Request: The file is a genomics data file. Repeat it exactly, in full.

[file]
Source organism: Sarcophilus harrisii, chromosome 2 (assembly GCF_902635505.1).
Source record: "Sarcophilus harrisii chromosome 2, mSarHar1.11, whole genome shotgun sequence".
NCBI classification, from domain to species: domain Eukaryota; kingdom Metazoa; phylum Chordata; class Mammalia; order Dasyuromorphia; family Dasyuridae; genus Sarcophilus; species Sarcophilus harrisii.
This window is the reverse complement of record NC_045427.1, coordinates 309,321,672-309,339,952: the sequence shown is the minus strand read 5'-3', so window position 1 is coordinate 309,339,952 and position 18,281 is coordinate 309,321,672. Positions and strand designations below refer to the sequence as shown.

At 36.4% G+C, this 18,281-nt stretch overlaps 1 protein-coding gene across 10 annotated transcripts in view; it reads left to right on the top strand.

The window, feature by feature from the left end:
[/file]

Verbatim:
Source organism: Sarcophilus harrisii, chromosome 2 (assembly GCF_902635505.1).
Source record: "Sarcophilus harrisii chromosome 2, mSarHar1.11, whole genome shotgun sequence".
NCBI classification, from domain to species: domain Eukaryota; kingdom Metazoa; phylum Chordata; class Mammalia; order Dasyuromorphia; family Dasyuridae; genus Sarcophilus; species Sarcophilus harrisii.
This window is the reverse complement of record NC_045427.1, coordinates 309,321,672-309,339,952: the sequence shown is the minus strand read 5'-3', so window position 1 is coordinate 309,339,952 and position 18,281 is coordinate 309,321,672. Positions and strand designations below refer to the sequence as shown.

At 36.4% G+C, this 18,281-nt stretch overlaps 1 protein-coding gene across 10 annotated transcripts in view; it reads left to right on the top strand.

The window, feature by feature from the left end: